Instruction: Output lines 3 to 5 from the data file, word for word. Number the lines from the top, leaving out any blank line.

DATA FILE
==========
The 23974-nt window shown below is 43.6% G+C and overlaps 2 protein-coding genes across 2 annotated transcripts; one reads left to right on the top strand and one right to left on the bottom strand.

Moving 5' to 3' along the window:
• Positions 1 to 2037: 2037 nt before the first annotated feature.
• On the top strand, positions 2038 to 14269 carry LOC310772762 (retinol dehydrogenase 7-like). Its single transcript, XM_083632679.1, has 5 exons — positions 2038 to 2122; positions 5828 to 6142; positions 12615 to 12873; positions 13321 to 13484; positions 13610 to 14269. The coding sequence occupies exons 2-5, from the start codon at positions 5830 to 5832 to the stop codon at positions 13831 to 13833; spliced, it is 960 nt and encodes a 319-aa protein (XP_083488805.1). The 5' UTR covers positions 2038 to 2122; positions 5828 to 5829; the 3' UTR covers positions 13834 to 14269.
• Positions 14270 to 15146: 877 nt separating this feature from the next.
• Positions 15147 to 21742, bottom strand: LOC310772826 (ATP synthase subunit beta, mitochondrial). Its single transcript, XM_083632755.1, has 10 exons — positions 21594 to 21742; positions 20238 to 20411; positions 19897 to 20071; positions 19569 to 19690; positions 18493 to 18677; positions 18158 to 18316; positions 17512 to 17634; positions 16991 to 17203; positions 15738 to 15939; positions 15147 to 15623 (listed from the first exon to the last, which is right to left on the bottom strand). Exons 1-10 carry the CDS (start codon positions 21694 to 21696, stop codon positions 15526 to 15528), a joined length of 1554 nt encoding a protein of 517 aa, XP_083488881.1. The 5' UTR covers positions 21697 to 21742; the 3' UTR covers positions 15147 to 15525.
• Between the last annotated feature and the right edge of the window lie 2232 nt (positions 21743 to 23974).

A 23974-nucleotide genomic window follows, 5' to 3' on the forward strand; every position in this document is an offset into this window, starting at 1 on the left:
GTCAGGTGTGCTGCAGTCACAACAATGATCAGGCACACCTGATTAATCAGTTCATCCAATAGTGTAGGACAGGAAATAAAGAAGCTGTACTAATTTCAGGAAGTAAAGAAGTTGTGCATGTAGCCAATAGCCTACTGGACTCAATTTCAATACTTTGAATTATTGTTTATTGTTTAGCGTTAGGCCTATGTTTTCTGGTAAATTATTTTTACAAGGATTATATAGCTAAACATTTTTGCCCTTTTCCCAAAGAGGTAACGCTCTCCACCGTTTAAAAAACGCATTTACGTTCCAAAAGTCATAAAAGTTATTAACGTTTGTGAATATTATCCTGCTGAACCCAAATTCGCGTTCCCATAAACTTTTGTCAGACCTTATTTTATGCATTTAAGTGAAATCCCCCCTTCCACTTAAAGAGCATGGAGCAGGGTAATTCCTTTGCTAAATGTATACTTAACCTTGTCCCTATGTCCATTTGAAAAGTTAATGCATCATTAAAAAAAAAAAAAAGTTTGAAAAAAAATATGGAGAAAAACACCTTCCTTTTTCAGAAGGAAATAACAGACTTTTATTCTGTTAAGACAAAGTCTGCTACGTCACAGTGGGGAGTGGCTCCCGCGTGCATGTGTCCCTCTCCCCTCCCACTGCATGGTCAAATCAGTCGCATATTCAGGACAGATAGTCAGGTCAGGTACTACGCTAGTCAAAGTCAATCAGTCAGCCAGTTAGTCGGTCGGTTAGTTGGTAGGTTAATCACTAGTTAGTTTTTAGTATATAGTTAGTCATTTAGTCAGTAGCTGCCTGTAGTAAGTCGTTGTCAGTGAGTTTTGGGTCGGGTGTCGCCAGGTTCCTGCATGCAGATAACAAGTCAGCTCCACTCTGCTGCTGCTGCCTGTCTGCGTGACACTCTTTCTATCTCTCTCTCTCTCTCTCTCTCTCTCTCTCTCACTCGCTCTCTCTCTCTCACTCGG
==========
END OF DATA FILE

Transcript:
• Positions 1 to 2037: 2037 nt before the first annotated feature.
• On the top strand, positions 2038 to 14269 carry LOC310772762 (retinol dehydrogenase 7-like). Its single transcript, XM_083632679.1, has 5 exons — positions 2038 to 2122; positions 5828 to 6142; positions 12615 to 12873; positions 13321 to 13484; positions 13610 to 14269. The coding sequence occupies exons 2-5, from the start codon at positions 5830 to 5832 to the stop codon at positions 13831 to 13833; spliced, it is 960 nt and encodes a 319-aa protein (XP_083488805.1). The 5' UTR covers positions 2038 to 2122; positions 5828 to 5829; the 3' UTR covers positions 13834 to 14269.
• Positions 14270 to 15146: 877 nt separating this feature from the next.